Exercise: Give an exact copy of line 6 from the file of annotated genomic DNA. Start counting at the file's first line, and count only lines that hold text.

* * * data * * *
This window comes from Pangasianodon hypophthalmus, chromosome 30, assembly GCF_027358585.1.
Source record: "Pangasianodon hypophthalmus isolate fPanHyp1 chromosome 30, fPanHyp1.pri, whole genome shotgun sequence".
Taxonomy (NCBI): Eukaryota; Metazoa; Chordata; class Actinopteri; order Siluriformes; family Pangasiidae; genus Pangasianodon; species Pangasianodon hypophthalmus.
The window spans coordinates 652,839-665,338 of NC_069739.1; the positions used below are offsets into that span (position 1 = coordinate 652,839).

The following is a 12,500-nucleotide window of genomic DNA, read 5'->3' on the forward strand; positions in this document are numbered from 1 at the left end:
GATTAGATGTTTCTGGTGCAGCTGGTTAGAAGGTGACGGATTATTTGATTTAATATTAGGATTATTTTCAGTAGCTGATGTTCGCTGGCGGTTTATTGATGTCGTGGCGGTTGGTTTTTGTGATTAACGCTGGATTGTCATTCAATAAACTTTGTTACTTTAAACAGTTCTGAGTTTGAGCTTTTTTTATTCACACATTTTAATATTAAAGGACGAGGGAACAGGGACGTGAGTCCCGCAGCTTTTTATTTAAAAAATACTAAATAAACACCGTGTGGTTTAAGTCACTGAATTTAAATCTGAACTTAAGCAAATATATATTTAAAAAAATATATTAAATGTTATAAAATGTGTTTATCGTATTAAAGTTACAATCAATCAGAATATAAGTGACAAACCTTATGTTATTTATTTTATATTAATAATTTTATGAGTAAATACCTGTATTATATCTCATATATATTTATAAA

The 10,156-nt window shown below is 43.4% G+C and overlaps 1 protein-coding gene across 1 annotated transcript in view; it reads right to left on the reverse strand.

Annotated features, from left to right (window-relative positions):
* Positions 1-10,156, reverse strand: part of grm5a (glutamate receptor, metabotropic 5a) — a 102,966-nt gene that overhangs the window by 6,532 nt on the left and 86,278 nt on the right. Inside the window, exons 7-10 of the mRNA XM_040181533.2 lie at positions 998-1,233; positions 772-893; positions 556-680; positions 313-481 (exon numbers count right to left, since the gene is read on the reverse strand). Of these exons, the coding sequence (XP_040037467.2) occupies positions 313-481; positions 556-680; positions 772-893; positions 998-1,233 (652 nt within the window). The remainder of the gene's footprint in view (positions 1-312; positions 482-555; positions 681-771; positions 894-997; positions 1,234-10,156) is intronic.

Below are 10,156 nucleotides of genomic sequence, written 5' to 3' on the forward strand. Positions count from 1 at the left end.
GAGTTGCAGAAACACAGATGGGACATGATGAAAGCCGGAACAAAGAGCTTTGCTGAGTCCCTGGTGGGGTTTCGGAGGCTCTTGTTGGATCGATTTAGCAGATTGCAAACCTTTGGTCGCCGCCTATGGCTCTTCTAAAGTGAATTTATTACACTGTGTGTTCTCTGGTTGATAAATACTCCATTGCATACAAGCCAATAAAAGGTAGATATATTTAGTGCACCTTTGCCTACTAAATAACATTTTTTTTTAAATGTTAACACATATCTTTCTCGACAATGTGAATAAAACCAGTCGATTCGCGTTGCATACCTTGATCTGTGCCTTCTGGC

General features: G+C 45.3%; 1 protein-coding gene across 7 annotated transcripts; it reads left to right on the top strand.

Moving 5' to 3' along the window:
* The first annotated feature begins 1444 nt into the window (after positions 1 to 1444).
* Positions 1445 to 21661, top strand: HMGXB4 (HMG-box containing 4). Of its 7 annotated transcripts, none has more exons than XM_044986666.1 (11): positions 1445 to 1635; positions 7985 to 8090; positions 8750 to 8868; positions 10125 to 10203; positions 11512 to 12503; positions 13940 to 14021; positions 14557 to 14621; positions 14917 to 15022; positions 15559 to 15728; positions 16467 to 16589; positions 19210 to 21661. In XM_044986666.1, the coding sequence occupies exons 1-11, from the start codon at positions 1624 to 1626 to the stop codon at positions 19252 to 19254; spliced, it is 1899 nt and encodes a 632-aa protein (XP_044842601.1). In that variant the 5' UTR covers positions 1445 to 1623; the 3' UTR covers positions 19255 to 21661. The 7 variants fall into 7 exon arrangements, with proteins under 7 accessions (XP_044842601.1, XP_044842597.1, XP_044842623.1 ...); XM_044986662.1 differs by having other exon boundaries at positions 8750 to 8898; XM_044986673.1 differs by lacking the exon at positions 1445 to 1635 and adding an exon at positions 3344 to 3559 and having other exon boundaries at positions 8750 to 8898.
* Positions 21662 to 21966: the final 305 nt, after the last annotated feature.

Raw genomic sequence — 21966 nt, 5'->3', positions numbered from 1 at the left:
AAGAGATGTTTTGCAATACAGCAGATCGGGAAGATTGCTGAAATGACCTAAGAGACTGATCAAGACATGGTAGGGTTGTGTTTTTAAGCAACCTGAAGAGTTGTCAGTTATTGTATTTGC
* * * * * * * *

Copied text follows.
GATTAGATGTTTCTGGTGCAGCTGGTTAGAAGGTGACGGATTATTTGATTTAATATTAGGATTATTTTCAGTAGCTGATGTTCGCTGGCGGTTTATTGATGTCGTGGCGGTTGGTTTTTGTGATTAACGCTGGATTGTCATTCAATAAACTTTGTTACTTTAAACAGTTCTGAGTTTGAGCTTTTTTTATTCACACATTTTAATATTAAAGGACGAGGGAACAGGGACGTGAGTCCCGCAGCTTTTTATTTAAAAAATACTAAATAAACACCGTGTGGTTTAAGTCACTGAATTTAAATCTGAACTTAAGCAAATATATATTTAAAAAAATATATTAAATGTTATAAAATGTGTTTATCGTATTAAAGTTACAATCAATCAGAATATAAGTGACAAACCTTATGTTATTTATTTTATATTAATAATTTTATGAGTAAATACCTGTATTATATCTCATATATATTTATAAA